In 1988 I bought a 4-cylinder, 5-speed Tacoma 4×4 with the Xtra cab (meaning a 6′ bed). Then in 2003, I got a new one, same model. The engine is a bit gutless going up long hills, but will run forever.
By this time I knew exactly what I wanted:
A metal camper shell made by Tradesman in Winters, Calif. It opened on all three sides, was way stronger than plastic shells. I bought an aluminum rack from Hauler Racks. It came disassembled via UPS and I bolted it together and mounted it. It rests on the truckbed sides, not on the camper roof.
At Campway’s in Santa Rosa, Calif., I got the inside of the bed sprayed with a waterproof membrane to protect the metal. Also a “carpet kit,” with storage boxes along the sides and sliding middle panels inside the bed.
You can see the pull-out drawer and side storage boxes. I shot this photo on Hornby Island, BC on one of my four trips to Canada shooting photos for Builders of the Pacific Coast. I remember one afternoon collecting oysters way out on a reef (beyond the commercial guys and cooking them for dinner on a beach fire with aluminum-foil-clad potatoes, red wine, AND blackberries with …(ahem)… heavy cream and brown sugar.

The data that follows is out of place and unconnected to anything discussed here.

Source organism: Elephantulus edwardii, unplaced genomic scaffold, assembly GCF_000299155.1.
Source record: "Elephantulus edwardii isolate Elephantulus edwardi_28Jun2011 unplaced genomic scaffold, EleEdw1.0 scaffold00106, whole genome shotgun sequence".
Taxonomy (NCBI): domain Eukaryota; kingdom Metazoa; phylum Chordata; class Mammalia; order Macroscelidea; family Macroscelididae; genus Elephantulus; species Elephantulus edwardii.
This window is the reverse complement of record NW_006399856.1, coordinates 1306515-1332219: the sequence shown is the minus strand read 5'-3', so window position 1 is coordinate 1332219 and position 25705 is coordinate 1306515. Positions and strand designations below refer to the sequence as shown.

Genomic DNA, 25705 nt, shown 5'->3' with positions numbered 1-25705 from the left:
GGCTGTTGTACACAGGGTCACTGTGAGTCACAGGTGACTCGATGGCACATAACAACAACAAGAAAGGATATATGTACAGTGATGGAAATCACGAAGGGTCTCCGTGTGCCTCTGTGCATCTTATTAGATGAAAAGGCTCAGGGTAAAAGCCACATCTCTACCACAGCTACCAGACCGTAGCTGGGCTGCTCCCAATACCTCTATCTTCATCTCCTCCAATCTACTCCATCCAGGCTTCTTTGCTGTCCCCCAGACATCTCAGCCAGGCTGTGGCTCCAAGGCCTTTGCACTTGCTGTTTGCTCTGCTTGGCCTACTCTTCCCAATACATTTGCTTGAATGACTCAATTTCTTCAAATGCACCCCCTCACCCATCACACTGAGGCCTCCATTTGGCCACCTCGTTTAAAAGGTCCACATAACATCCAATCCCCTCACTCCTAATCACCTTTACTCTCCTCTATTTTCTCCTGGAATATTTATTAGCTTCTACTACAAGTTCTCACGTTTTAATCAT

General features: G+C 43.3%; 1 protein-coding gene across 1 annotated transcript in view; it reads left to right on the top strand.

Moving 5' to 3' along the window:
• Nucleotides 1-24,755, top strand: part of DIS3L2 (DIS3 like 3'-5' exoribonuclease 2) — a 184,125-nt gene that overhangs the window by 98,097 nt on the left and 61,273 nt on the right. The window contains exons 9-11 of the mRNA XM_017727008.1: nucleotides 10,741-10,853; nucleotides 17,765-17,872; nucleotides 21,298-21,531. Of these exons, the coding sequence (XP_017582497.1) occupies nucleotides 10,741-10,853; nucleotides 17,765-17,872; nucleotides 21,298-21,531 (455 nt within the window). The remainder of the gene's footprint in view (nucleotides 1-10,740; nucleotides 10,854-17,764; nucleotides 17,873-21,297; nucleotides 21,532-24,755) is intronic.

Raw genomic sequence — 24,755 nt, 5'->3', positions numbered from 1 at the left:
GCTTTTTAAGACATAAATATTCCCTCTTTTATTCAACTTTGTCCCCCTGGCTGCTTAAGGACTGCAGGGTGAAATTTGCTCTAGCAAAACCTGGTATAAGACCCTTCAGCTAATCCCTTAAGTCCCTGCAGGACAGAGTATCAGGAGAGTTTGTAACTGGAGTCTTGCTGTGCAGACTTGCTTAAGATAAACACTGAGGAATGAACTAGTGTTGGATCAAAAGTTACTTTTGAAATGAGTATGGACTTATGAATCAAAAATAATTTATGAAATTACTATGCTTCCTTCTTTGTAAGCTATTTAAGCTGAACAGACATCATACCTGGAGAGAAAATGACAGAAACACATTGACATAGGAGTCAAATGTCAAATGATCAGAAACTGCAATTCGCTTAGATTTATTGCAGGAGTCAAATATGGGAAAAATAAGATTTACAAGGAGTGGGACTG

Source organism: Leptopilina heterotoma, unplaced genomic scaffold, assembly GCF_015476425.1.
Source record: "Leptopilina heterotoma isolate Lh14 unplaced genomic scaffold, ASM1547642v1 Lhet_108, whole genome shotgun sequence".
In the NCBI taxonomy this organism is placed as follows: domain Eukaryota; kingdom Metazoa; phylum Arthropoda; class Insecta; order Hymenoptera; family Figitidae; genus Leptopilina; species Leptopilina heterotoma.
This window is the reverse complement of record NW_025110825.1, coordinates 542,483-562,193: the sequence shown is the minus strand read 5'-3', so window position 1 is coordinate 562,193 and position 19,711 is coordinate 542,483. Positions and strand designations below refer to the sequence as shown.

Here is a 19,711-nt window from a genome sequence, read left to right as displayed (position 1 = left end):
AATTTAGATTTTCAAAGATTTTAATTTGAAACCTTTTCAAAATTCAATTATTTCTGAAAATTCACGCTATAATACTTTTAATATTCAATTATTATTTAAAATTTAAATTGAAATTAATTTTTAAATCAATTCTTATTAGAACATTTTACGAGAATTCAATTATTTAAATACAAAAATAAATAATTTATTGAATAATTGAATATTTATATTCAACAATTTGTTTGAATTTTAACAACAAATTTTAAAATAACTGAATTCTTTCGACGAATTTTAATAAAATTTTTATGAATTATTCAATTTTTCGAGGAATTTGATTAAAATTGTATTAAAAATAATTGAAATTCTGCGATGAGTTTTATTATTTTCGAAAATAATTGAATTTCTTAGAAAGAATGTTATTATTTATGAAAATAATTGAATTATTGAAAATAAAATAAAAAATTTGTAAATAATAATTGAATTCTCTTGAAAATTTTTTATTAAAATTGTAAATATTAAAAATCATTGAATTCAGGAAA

I never mounted the rooftop tent. I bought a used pull-out canopy which is great for Baja surfing, sets up in a few minutes as opposed to 45 min. for the flea market tarp. On camper roof: Yakima Rocket Box, surfboard rack. I slept inside when it was raining or really cold, otherwise outside.
This is a fantastic setup for desert travel; the 4×4 will get you just about anywhere. A 4×4 van is another option, but costs about twice as much.
I can take the camper shell off (four quick-release clamps) to haul straw, topsoil, gravel, etc.
(Interesting factoid: The Toyota Hi-Lux trucks, beefed-up Tacomas, and mounted with machine guns, were used in the Iran-Iraq war and more recently by Afghani rebels.)